Diving Deeper: How Scientists Use Rebreathers For The Ocean’s Twilight Zone

The ocean never seems to run out of mystery.

In between the sun-soaked reefs of the shallows and the weird depths of the deep sea lies another marine world full of secrets: the mesophotic zone.

This ecosystem of twilight reefs and species unknown to science lives at the limit of the sun’s reach. Here, corals still use photosynthesis to soak up the shards of light that barely reach its 60m depths.

It’s a difficult place to explore — too deep and dangerous for scuba diving and too delicate for submersibles. But in recent years, marine biologists have begun using special equipment called rebreathers, which don’t exhale bubbles. The devices recycle a diver’s breaths, which still contain oxygen. It also adds more oxygen and filters out carbon dioxide.

While hardly new, rebreathers have vastly improved in the 21st century, allowing biologists to start exploring a world largely unknown to marine science.

“It’s so quiet,” Kylie Lev, assistant curator at the Steinhart Aquarium at the California Academy of Sciences in San Francisco, told The Guardian. “I think it’s the only time in my life that I feel like there’s just an absence of noise.”

mesophotic zone

A dive off the coast of Brazil in 2020 at a depth of 110m. Photo: Mauritius Bell/Mesophotic


How rebreathers work

So if mesophotic reefs harbor such diverse wildlife, why haven’t we studied them sooner?

The answer is simply the difficulty of getting there, according to a 2019 study from Colombian biologists. At depths of 30-150m, the zone falls between the territory of conventional scuba diving and the heavy water that submersibles ply. (On top of that, subs also tend to scare away marine animals.)

“However, because of the great interest that has emerged in understanding deep ecosystems, techniques and procedures have been adapted for their exploration,” the study said.

mesophotic zone

To bring up specimens, scientists use a special decompression chamber, seen here in a dive in French Polynesia. Photo: Luiz Rocha/Mesophotic


Rebreathers can keep a diver oxygenated for up to eight hours, though few dives last that long. Most of the dive requires a slow ascent back to the surface to avoid decompression sickness — colloquially known as the bends. That’s when gas bubbles form in the body.

To survive at such depths, the rebreathers provide a mix of gases because too much oxygen becomes toxic 60m below the surface, according to LiveScience. Breathing too much nitrogen can also become a problem. So the rebreathers mix in some helium to reduce oxygen and nitrogen toxicity at depth.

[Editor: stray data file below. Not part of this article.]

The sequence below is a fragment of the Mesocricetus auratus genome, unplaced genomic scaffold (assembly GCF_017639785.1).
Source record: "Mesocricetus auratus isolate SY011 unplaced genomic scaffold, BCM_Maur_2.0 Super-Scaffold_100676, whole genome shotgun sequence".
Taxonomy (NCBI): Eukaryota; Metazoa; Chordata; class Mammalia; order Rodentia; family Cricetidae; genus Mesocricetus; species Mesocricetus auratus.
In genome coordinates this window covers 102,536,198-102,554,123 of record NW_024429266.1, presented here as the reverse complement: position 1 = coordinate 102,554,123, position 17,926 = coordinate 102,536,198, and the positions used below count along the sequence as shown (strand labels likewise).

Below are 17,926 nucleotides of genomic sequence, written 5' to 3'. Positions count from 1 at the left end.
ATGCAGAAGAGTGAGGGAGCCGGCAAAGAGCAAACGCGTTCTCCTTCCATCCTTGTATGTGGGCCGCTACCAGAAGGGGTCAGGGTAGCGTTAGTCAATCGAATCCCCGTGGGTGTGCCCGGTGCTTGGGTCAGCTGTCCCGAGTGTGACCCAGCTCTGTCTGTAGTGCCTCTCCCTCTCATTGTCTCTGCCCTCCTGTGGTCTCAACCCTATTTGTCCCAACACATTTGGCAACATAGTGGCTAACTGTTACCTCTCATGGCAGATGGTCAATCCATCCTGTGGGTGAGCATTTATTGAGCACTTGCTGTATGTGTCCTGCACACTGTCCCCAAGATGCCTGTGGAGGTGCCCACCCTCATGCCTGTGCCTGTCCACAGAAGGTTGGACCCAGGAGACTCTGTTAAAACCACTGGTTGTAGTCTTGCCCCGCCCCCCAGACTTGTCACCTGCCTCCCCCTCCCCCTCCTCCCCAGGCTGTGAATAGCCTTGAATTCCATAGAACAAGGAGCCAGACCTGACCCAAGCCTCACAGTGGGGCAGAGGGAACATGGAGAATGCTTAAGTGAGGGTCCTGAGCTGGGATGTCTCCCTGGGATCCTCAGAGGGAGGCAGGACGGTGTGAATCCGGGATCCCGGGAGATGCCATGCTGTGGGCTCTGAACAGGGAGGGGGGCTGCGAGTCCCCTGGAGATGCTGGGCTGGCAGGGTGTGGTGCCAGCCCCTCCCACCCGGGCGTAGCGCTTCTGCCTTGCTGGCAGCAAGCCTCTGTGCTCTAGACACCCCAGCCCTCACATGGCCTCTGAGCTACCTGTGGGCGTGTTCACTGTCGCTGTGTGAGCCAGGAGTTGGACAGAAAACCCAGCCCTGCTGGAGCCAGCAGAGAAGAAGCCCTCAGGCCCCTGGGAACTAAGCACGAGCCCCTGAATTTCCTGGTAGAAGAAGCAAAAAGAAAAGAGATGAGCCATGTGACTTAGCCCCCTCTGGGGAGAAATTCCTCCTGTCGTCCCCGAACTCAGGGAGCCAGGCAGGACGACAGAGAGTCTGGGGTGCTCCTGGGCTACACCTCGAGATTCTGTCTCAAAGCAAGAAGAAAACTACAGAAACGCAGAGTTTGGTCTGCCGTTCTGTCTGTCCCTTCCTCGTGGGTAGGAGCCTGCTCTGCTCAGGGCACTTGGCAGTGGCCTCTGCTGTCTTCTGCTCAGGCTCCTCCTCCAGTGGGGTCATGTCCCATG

While rebreathing tech goes all the way back to the 1870s, the computers that control gas levels have become more reliable and therefore safer for divers.

“The most important thing when you’re diving on a rebreather is knowing how much oxygen you’re breathing at all times,” Luiz Rocha, the curator of fishes at California Academy of Sciences explained. “We use a computer that sits right in front of our eyes.”

mesophotic zone

At a depth of nearly 64m off the coast of Hawaii, nearly every fish in this image exists only in this environment. Photo: Greg McFall

A marine world full of new species

Mesophotic reefs exist, largely unexplored, all over the world.

In 2016, a team of scientists investigated the mesophotic reefs in the Hawaiian Archipelago. Its research concluded that these deep-reef habitats are home to many species not found on shallow reefs.

In fact, these twilight reefs might have a higher number of unique species than any other marine environment on earth. Many adaptations of colorful fish, meadows of algae, and corals have never been seen before.

“These are some of the most extensive and densely populated coral reefs in Hawaii,” said Anthony Montgomery, a U.S. Fish and Wildlife biologist and co-author of the study. “It’s amazing to find such rich coral communities down so deep.”

Andrew McLemore

An award-winning journalist and photographer, Andrew McLemore brings more than 14 years of experience to his position as Associate News Editor for Lola Digital Media. Andrew is also a musician, climber and traveler who currently lives in Medellin, Colombia. When he’s not writing, playing gigs or exploring the outdoors, he’s hanging out with his dog Campana.